Great Leaders: A Comparison between MLK and Socrates

Topics: Martin Luther King, Jr., Nonviolence, Montgomery Bus Boycott Pages: 2 (829 words) Published: July 24, 2012
“No needle is sharp at both ends.” This is a famous Chinese proverb meaning that if people decide to do something, it is neither always good for everyone nor the best idea. People usually choose the end where that is beneficial to most people. In addition, if the needle is sharp at both ends, it will hurt either way you go. A leader is like a needle; guiding people towards either one of the sides. Martin Luther King Jr. and Socrates were both great leaders because they fearlessly dedicated their lives to their countrymen each had a unique vision. Though they lived in different time periods, King, a man who fought against segregation, and Socrates, one of the founders of Western philosophy, had many similarities; their power and influence.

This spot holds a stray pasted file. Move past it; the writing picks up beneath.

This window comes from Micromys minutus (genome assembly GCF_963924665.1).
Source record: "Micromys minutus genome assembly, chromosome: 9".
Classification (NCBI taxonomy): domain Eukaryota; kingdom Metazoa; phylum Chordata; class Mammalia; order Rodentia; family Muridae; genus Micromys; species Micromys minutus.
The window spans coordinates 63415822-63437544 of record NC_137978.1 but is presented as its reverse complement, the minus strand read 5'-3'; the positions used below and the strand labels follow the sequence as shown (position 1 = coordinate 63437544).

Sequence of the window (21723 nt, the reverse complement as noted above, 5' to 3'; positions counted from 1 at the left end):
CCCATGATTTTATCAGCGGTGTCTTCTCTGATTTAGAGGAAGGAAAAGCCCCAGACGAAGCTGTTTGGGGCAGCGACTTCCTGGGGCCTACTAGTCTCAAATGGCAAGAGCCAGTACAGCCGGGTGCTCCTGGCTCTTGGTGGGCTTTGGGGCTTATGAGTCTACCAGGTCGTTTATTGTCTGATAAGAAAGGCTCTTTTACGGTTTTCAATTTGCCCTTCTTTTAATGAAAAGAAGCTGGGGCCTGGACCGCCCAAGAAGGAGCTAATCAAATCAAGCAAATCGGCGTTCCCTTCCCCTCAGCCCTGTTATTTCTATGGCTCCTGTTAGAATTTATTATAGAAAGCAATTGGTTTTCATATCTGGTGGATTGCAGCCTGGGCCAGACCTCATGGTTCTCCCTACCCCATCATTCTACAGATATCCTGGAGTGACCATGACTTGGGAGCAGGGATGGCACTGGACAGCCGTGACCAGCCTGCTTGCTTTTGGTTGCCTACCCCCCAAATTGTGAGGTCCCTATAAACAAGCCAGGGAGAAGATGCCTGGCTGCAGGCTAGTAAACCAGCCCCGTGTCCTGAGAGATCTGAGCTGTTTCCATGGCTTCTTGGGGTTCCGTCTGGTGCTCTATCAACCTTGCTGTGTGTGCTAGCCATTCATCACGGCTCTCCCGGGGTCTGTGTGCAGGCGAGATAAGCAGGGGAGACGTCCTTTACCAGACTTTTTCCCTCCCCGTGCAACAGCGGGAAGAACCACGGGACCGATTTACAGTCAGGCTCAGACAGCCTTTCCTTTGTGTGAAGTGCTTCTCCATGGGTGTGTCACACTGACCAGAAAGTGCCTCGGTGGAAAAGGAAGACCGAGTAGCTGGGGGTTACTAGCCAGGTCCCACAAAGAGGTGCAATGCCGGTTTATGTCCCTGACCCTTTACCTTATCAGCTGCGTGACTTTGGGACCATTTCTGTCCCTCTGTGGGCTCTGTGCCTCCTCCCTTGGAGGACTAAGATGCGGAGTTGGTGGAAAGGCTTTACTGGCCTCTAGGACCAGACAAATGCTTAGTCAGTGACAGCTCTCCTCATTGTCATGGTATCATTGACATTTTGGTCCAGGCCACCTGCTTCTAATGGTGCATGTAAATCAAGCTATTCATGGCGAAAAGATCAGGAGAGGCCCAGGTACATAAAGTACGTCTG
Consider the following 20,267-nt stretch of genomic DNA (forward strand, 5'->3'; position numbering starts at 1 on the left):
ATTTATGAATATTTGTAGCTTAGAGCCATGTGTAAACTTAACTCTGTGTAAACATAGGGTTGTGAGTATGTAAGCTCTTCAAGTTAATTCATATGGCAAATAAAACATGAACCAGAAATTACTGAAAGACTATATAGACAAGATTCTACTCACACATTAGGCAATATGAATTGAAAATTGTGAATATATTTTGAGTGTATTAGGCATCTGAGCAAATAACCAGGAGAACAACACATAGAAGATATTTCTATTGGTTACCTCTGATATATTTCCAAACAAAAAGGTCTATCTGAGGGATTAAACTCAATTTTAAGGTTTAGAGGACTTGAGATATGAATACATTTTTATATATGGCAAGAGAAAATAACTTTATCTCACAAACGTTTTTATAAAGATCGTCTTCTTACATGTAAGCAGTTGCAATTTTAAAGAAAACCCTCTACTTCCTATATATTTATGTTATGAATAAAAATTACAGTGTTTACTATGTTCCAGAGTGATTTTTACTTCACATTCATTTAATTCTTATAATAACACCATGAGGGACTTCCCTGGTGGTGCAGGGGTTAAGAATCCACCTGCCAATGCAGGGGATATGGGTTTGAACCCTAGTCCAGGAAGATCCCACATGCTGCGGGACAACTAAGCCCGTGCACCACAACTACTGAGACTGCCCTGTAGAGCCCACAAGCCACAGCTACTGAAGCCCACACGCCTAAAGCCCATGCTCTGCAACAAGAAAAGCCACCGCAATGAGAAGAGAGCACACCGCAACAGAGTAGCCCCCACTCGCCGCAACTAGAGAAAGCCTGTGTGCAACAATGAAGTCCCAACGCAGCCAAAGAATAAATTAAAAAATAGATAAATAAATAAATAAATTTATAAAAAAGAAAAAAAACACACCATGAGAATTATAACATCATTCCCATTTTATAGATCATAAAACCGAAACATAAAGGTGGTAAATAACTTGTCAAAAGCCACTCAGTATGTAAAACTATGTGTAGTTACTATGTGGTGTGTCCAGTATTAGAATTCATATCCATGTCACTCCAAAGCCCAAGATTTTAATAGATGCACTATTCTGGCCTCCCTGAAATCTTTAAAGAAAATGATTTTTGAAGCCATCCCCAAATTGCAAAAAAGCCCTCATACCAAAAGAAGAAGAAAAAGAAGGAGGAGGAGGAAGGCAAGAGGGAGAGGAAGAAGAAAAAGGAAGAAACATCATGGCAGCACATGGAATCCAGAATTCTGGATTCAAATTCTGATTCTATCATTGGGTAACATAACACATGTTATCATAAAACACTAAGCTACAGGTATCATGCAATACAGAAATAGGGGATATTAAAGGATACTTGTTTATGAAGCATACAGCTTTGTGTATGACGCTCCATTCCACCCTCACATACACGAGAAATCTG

Martin Luther King Jr. was a great speaker who advocated non-violence to solve problems. King thought non-violent direct action was reasonable, practical, and moral in regards for people. Because of his leadership style, King emerged as the leader of the Montgomery Bus Boycott in 1955; he began a long residence as the spokesperson for non-violent protest in the Civil Rights Movement. His most famous speech, “I Have a Dream” led the biggest march of all. In his speech, King says, ”I have a dream that my four children will one day live in a nation where they will not be judged by the color of their skin but by the content of their character.” This speech enabled us to see the essence of his leadership. He changed American history, making his voice loud and clear for everyone to hear. Even though African Americans weren’t slaves, they were still treated unfairly and that whites and blacks couldn’t be seen together. He spoke for all people of color and eliminated this misunderstanding. The love and acceptance King received as a child helped shape his open-mindedness and acceptance of others as an adult. Even at an early age, he was aware of the problems of segregation and was determined to improve this system. He started out...
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